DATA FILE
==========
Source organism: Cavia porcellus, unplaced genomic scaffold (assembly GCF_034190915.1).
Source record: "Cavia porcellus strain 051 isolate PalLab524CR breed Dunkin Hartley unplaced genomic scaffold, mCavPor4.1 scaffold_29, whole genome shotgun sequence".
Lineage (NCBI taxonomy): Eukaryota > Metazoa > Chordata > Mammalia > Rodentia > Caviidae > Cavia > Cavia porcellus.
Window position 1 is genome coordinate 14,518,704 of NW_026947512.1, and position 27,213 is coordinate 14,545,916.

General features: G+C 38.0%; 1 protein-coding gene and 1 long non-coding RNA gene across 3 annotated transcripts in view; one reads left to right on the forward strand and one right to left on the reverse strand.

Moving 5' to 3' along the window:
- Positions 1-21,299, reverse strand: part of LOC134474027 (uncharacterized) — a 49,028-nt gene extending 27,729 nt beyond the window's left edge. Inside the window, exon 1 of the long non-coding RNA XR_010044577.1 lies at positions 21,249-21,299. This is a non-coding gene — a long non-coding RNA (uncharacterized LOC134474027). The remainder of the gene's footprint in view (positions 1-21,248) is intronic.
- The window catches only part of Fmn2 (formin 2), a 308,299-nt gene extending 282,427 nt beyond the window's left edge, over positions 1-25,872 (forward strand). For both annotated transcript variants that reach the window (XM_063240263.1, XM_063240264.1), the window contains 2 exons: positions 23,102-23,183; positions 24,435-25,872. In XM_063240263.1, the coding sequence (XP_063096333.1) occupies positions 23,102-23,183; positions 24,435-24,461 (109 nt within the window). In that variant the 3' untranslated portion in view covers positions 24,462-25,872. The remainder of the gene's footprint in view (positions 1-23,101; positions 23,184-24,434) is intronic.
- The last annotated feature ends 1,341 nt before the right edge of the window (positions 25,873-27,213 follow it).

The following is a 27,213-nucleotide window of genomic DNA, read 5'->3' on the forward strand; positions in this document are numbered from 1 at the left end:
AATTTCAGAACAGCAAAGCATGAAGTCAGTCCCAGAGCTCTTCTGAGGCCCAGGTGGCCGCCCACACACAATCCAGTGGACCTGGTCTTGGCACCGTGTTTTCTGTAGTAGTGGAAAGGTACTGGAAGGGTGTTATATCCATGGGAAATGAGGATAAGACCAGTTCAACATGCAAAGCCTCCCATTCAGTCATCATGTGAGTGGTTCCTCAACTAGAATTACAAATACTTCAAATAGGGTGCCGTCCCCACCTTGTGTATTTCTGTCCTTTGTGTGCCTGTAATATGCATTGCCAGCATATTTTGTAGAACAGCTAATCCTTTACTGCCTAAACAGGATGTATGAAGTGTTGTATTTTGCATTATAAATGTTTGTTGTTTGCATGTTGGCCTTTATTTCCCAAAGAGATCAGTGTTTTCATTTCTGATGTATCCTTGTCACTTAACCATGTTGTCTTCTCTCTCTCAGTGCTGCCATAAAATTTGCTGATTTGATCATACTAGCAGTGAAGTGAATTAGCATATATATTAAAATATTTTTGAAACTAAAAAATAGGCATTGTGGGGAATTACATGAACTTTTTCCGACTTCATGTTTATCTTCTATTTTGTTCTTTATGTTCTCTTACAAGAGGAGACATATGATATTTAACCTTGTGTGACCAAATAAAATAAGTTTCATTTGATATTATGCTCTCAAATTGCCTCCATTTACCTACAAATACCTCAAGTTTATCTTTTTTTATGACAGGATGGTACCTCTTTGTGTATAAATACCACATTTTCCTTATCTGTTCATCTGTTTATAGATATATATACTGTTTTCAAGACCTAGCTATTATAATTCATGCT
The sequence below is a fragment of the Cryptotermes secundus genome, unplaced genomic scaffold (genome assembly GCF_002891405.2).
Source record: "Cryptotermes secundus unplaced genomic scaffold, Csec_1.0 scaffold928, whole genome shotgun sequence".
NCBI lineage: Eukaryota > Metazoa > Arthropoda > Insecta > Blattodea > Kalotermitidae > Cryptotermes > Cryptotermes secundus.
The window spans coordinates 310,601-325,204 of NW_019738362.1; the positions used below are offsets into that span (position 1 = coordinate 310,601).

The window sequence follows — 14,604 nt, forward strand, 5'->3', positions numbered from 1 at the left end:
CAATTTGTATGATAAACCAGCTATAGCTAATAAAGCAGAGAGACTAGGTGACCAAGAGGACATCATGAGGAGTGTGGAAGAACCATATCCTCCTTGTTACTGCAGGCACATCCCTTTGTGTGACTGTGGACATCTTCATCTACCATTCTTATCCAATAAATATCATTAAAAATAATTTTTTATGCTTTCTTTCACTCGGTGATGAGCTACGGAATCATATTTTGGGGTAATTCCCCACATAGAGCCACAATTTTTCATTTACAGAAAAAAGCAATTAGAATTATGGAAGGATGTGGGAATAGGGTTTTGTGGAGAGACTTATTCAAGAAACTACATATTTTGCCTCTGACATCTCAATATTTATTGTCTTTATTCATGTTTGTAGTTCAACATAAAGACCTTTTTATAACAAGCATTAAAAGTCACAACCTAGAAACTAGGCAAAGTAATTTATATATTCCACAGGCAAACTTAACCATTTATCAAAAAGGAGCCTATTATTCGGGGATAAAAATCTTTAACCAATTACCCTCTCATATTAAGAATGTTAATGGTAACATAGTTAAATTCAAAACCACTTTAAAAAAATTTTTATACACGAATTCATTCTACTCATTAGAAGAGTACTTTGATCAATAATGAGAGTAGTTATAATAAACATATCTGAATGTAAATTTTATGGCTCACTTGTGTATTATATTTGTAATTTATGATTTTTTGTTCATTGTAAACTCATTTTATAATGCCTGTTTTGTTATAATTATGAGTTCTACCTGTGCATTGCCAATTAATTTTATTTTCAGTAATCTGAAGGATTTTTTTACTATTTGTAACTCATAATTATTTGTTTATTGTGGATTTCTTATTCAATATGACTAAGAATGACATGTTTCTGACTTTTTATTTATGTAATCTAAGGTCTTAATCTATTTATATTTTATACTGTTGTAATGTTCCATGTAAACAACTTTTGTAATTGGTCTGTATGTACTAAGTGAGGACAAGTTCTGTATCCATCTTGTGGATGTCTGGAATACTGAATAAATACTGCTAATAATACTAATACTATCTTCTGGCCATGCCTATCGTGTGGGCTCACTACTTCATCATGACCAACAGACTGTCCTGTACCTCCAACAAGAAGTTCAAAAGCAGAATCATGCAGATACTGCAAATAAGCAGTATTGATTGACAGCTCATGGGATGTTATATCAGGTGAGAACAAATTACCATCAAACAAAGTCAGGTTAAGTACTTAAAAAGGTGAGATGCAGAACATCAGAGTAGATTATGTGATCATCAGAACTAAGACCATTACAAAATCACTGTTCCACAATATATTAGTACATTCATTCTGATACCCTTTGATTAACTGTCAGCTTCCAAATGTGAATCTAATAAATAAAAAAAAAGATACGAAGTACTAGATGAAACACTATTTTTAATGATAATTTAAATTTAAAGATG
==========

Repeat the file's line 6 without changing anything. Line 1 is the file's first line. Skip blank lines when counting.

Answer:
Moving 5' to 3' along the window: